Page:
Tucuxi Dolphin, Sotalia fluviatilis, Peruvian Amazon


Breaching just long enough to allow for a fleeting glimpse, a Tucuxi, Sotalia fluviatilis comes out for a breath in the Ucayali, a tributary of the Amazon River near Pacaya-Samiria National Reserve in northern Peru.

Although it inhabits rivers, it is placed within Family Delphinidae, the ocean dolphins, like the Bottlenose, to which it bears a remote resemblance. The only other Cetacean found in the Amazon, the Amazon River Dolphin, belongs in Family Iniidae, the “true” river dolphins.

Hooded Grebe, back in Tierra del Fuego after 20 years



This past 9th of January, 2017, a solitary individual of Hooded Grebe, Podiceps gallardoi, one of the most endangered and rare birds of South America, was spotted and photograped in Lake Santa Maria, near Porvenir in Tierra del Fuego island, Chile, among a flock of 100-some Silvery Grebe, Podiceps occipitalis, a closely related and similar-looking but far more common south american grebe.

This record adds to several recent records of isolated birds that have been found between 2013 and the present in the province of Magallanes in Chilean Patagonia, but the last time it was seen in Tierra del Fuego was 1997, 20 years to the day.


Blue-crowned Trogon, Peruvian Amazon


Carrying a big caterpillar in its beak, a male Blue-crowned Trogon, Trogon curucui pauses on a branch before entering his nest on a nearby hollow tree to feed his young.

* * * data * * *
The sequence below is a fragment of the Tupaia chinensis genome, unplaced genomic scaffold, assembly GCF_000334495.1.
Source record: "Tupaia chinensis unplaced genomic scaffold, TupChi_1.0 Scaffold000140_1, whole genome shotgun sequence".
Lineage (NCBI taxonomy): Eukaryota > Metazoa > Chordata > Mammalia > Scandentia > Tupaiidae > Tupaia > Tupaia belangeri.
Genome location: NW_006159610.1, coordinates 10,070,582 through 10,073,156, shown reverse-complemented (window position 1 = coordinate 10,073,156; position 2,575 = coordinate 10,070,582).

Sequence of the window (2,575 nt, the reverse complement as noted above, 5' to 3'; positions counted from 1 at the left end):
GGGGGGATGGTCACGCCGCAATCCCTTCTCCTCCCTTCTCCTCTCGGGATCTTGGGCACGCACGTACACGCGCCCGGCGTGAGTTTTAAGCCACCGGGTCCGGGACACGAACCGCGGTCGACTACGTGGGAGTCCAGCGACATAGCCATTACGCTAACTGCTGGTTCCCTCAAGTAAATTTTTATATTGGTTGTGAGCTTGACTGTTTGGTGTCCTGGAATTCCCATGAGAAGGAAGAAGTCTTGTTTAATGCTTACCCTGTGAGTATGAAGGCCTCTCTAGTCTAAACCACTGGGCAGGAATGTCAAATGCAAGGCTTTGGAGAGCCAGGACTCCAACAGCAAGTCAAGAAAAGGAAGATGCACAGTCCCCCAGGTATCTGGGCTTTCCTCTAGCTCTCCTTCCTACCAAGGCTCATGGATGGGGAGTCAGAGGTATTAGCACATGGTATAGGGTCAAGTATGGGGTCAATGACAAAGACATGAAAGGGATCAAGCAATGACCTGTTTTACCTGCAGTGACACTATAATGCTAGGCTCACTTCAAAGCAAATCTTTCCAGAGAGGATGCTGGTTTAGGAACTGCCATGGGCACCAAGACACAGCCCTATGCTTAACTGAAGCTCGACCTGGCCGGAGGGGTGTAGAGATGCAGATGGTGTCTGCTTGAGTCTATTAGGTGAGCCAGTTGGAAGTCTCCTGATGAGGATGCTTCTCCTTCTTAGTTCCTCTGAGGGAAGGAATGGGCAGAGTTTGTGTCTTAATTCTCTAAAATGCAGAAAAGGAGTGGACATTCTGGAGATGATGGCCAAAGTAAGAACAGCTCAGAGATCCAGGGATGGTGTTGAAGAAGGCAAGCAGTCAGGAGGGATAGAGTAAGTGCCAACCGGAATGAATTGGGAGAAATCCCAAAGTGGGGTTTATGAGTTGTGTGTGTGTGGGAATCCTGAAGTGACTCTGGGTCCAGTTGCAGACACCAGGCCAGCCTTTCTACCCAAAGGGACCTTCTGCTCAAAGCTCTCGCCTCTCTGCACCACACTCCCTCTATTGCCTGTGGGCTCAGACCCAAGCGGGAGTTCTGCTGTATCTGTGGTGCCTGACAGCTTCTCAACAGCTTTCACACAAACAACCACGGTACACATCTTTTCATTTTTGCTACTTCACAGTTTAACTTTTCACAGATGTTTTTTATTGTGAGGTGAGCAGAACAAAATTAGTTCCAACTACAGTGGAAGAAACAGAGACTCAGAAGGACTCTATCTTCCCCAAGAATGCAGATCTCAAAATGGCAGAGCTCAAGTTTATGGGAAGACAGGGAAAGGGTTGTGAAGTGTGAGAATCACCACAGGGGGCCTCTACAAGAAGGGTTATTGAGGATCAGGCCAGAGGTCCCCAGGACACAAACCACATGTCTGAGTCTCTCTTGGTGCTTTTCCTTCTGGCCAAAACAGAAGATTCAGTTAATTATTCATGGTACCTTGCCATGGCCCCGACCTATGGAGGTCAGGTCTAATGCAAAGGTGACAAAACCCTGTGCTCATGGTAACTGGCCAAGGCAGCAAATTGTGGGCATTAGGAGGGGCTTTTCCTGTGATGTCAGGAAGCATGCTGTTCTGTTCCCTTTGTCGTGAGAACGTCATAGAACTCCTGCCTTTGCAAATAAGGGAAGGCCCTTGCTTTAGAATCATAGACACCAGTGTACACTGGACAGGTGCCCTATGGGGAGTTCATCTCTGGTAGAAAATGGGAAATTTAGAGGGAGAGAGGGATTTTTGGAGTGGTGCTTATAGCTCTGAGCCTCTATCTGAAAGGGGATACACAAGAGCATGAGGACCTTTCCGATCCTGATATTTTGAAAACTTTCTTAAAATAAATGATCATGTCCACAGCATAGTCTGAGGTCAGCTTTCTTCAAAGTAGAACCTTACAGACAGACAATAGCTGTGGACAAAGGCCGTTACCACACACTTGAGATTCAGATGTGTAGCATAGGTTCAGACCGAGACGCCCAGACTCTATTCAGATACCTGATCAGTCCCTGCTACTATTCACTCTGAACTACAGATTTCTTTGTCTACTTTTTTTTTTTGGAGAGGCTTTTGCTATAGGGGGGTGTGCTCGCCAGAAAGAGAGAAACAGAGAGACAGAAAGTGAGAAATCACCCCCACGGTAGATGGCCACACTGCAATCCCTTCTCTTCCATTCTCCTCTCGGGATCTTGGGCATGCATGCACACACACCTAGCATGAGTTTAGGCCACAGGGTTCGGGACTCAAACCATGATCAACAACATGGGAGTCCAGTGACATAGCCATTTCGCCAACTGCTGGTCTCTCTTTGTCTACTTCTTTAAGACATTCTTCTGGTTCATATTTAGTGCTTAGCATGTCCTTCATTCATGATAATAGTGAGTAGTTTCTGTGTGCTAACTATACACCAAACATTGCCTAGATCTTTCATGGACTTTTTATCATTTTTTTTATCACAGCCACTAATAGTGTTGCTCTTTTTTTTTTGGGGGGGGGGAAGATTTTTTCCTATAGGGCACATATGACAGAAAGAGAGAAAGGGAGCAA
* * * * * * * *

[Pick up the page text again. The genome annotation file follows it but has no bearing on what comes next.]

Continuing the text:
Colourful and slow-moving birds of the Neotropical rainforest, Trogons are one of the highlights of any birdwatching trip in the Amazon basin.

Cape Petrel, Daption capense, Valparaiso, Chile

Cape Petrel, Photo © Rodrigo Tapia, Far South Expeditions

Diving downwind in the gale, a Cape or Pintado Petrel, Daption capense dashes past our boat off the coast of Valparaiso, Chile. One of the southern Fulmarine Petrels and many seabirds that can be spotted in pelagic trips off Chile, they migrate along the Chilean coast en route to their breeding grounds in the South Shetlands and the rocky coast of the Antarctic Peninsula, where they nest in ledges in unaccessible cliffs.

Anaconda, Eunectes murinus, Peruvian Amazon


Crawling in the mud on a bank of the Ucayali, a tributary to the Amazon, a 5-metre Anaconda, Eunectes murinus approaches the river in the early morning light. Heaviest and second longest snake in the world, it is the most aquatic of boas, spending most of the time in or near the water, where it hunts mostly after dark for large prey including caiman, mammals like capibara and other large rodents and birds, which it attacks by holding them down with its powerful jaws while coiling around and crushing them dead under the power of its massive and muscular body.


Southern Marine Otter, Lontra felina, Chiloé Island, Chile


Southern Marine Otter, photo © Rodrigo Tapia, Far South Expeditions

Floating on its back on a calm, sunny day in Chiloé Island, Chile’s Lake District, a Southern Marine Otter, Lontra felina manipulates a Kelp Crab it just caught in order to crack it open and eat it. One of the three South American otters, it can be found in the coasts of the Pacific from Chimbote in Peru to Cape Horn in Chile.